The Doreen Massey Reader and Doreen Massey: Critical Dialogues – Agenda, 2018


The Doreen Massey Reader, edited by Brett Christophers, Rebecca Lave, Jamie Peck, Marion Werner and Doreen Massey: Critical Dialogues, edited by Marion Werner, Jamie Peck, Rebecca Lave, and Brett Christophers, Agenda, 2018

Here’s the description of the Reader:

Doreen Massey (1944–2016) changed geography. Her ideas on space, region, labour, identity, ethics and capital transformed the field itself, while also attracting a wide audience in sociology, planning, political economy, cultural studies, gender studies and beyond. The significance of her contributions is difficult to overstate. Far from a dry defence of disciplinary turf, her claim that “geography matters” possessed both scholarly substance and political salience.

Through her most influential concepts – such as power-geometries and a “global sense of place” – she insisted on the active role of regions and places not simply in bearing the brunt of political-economic restructuring, but in reshaping the uneven geographies of global capitalism and the horizons of politics. In capturing how global forces articulated with the particularities of place, Massey’s work, right up until her death, was an inspiration for critical social sciences and political activists alike. It integrated theory and politics in the service of challenging and transforming both.

This collection of Massey’s writings brings together for the first time the full span of her formative contributions, showcasing the continuing relevance of her ideas to current debates on globalization, immigration, nationalism and neoliberalism, among other topics. With introductions from the editors, the collection represents an unrivalled distillation of the range and depth of Massey’s thinking. It is sure to remain an essential touchstone for social theory and critical geography for generations to come.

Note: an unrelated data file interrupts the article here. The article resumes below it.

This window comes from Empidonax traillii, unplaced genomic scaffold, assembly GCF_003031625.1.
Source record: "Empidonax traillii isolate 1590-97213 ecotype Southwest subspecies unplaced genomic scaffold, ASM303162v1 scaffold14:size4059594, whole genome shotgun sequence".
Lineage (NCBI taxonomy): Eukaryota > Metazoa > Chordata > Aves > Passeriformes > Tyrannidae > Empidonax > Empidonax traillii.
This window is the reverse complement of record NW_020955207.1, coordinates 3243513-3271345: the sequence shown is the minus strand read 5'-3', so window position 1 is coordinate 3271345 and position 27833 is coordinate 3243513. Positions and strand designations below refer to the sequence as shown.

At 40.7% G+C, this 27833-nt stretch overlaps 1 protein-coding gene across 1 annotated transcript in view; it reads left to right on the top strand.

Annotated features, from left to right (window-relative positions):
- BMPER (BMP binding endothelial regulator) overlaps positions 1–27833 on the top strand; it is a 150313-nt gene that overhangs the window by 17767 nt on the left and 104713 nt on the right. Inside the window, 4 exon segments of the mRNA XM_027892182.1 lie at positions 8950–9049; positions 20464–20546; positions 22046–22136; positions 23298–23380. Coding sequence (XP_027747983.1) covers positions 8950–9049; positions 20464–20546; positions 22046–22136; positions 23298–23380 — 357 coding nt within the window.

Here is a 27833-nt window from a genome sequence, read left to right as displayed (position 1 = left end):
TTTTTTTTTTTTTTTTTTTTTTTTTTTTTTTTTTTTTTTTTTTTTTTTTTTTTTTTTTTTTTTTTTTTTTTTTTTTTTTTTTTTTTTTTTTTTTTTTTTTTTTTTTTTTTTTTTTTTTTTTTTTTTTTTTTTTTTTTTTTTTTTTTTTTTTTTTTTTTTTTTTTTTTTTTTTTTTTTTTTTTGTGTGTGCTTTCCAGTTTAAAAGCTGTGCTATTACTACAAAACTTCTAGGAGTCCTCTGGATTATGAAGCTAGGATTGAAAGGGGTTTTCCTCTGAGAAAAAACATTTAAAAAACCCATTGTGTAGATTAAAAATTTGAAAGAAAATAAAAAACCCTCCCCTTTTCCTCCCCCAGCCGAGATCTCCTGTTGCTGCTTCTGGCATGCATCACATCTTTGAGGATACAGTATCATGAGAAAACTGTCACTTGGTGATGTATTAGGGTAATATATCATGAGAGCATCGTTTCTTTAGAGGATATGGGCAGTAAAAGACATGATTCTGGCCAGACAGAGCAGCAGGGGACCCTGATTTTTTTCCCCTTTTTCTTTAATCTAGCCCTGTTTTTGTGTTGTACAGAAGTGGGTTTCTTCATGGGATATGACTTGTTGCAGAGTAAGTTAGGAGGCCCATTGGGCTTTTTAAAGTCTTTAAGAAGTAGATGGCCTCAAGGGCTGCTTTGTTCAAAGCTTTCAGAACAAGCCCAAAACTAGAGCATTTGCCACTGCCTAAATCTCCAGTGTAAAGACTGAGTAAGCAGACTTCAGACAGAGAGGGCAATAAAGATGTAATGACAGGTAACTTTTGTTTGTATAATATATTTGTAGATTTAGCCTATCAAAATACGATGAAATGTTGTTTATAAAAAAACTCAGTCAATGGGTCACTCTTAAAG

And of Critical Dialogues:

These specially commissioned essays, many from some of Doreen Massey’s long-time interlocutors and collaborators, interrogate both the generative sources and the potential of Massey’s remarkably wide-ranging and influential oeuvre. They provide readers with an unparalleled assessment of the political and social context that gave rise to many of Massey’s key ideas and contributions – such as spatial divisions of labour, power-geometries, and a “global sense of place” – and how they subsequently travelled, and were translated and transformed, both within and outside of academia.

Looking forward, rather than merely backward, the collection also highlights some of the diverse ways in which Massey’s formulations and frameworks provide a basis for new interventions in contemporary debates over immigration, financialization, macroeconomic crises, political engagement beyond academia, North-South development cooperation, and more. The collection stands as a testament to the continuing relevance of Massey’s work across a wide range of fields and serves as an excellent companion to the volume of Massey’s own writings, The Doreen Massey Reader, published simultaneously and also compiled by the editors.

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